I found this quote by Drew Lamm on Ralph Fletcher's website, "I get my ideas from living my life wide-eyed and awake. I sit on the edge of chairs. I pay attention wherever I am." That's really the hard part ---- pausing enough to pay attention. Then, in my case, remembering to write it down quickly before it slips away.
I have noticed many of the writers in this challenge using dialogue to tell their stories. I always enjoy those stories as I feel like I'm right there with the author. I thought I'd give it a try in this slice from the other day.
I placed my purchases on the small counter. I'd been shopping for awhile and, after some deliberation, had settled on a gift. The woman glanced at me and smiled as she arranged the items to ring them up. "May I have two gift receipts," I inquired, a little proud of myself for remembering before she finished my order. "This is a gift for my mom and I want her to be able to return it if she doesn't like it."
Now the woman took a second look at me, "She'll like it because you got it for her," she assured matter-of-factly. "Moms like everything we do them for them," she added, suddenly certain of her words.
I thought for a moment about the gifts my own children had given me: the garden stones they made, the drawing when they were little, the tree for our flower bed, the first knitted scarf. I loved them all because they gave them to me. I nodded in silent agreement.
The woman proceeded to check out my items as she went on with her story, "When I was in college I got a plant for my mom. It looked rather sickly when I gave it to her. The leaves were beginning to die and the plant was rather small. It was all I could afford at the time." She shook her head a little as if now embarrassed to have given her mom something so close to death.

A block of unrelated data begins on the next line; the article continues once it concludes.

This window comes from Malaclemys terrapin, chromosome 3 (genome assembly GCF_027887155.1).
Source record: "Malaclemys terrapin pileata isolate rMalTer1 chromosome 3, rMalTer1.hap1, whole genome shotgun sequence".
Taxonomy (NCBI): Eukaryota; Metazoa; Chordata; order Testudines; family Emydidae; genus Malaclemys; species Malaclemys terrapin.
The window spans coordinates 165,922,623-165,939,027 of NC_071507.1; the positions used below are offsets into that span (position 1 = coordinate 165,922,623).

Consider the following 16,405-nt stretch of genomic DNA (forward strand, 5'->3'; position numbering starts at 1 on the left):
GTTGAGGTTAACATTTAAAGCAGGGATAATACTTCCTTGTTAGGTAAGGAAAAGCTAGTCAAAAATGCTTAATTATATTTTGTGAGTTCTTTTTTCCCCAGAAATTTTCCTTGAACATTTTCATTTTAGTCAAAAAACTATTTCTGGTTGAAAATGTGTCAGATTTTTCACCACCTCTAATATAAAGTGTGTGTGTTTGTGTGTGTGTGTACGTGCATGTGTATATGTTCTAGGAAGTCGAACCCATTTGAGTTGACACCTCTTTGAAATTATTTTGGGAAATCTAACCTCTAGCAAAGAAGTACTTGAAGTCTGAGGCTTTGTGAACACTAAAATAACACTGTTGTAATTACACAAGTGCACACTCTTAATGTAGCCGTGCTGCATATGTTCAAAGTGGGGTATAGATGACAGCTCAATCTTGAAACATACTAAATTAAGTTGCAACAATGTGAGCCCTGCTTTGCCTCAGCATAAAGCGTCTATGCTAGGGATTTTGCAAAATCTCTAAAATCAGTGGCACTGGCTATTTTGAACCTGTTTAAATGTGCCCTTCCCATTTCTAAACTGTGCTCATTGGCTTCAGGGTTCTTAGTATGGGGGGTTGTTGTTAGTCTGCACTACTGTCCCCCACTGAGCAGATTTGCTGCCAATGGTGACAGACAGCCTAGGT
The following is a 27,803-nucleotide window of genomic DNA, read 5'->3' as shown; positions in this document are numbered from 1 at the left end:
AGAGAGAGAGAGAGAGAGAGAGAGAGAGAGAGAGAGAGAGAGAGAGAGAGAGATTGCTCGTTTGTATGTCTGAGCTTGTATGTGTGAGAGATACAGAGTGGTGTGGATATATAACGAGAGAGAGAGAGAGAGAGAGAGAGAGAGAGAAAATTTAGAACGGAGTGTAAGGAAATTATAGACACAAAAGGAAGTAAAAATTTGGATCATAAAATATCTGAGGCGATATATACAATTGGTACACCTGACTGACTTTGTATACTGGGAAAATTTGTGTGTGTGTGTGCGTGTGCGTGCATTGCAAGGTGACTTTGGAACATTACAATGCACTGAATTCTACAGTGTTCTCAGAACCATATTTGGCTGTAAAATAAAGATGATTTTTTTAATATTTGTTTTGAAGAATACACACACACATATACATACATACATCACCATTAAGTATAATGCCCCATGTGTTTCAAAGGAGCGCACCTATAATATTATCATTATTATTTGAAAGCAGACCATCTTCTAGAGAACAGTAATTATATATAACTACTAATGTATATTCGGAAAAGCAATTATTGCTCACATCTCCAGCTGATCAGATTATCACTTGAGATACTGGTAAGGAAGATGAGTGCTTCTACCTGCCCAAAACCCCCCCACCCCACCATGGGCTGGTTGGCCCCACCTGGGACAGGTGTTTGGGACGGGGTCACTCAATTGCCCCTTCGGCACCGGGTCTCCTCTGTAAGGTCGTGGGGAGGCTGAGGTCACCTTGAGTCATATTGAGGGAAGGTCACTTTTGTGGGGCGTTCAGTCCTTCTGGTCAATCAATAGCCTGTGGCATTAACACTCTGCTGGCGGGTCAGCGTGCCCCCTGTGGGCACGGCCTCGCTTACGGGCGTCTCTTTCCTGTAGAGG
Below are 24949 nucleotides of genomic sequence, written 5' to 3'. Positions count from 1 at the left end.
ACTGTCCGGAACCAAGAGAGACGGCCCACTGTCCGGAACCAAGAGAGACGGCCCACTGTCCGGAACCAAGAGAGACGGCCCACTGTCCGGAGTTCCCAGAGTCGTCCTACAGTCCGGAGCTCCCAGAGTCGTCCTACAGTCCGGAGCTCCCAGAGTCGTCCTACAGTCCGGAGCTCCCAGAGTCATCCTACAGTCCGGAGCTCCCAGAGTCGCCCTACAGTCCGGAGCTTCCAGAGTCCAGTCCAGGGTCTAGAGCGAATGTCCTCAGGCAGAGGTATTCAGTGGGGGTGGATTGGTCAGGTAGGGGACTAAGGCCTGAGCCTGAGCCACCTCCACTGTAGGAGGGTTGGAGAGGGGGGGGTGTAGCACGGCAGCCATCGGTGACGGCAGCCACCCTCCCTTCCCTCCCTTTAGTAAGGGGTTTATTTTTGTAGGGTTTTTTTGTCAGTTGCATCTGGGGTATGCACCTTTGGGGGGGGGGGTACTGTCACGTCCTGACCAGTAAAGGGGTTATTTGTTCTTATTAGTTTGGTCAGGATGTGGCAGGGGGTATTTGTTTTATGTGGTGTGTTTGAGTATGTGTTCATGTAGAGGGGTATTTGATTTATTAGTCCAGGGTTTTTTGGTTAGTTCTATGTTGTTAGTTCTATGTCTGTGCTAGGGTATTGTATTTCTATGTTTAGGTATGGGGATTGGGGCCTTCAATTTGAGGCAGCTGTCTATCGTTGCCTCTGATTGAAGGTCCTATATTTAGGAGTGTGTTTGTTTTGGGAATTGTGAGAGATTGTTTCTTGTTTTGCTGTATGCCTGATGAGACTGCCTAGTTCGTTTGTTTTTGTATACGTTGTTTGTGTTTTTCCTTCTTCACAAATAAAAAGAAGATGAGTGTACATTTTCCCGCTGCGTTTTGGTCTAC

"She, of course, loved it. A few weeks later I got a thank-you note and picture from my mom. It was the plant, and it was beautiful. I couldn't believe it was the same plant I had given her a few weeks before. It was healthy and very alive."
This woman who was checking out my items was here and there at the same time. Her face lightened in the memory of it all. She began folding my items and placing them into the bag. I stood smiling at her story, the understanding that moms do like everything we do for them, and the pure joy of realizing that stories are everywhere if we slow down to listen to them.
I looked at her as she continued miles from the register. "Now when I go to visit my mom," she laughed, "those flowers fill the flowerbeds around our house. They've taken over, but they're just lovely."
I reveled in her story for a bit; the stories that sometimes escape us if we don't pause long enough to get them down. "Here are your gift receipts," she inserted as she reached across the counter to hand them to me. I thanked her grateful for the story she had just shared. I then smiled, took my purchases, and walked away playing her story over and over in my head. Glad to have had the time to slow down enough to listen.
Today is my mom's birthday. Happy birthday, Mom.
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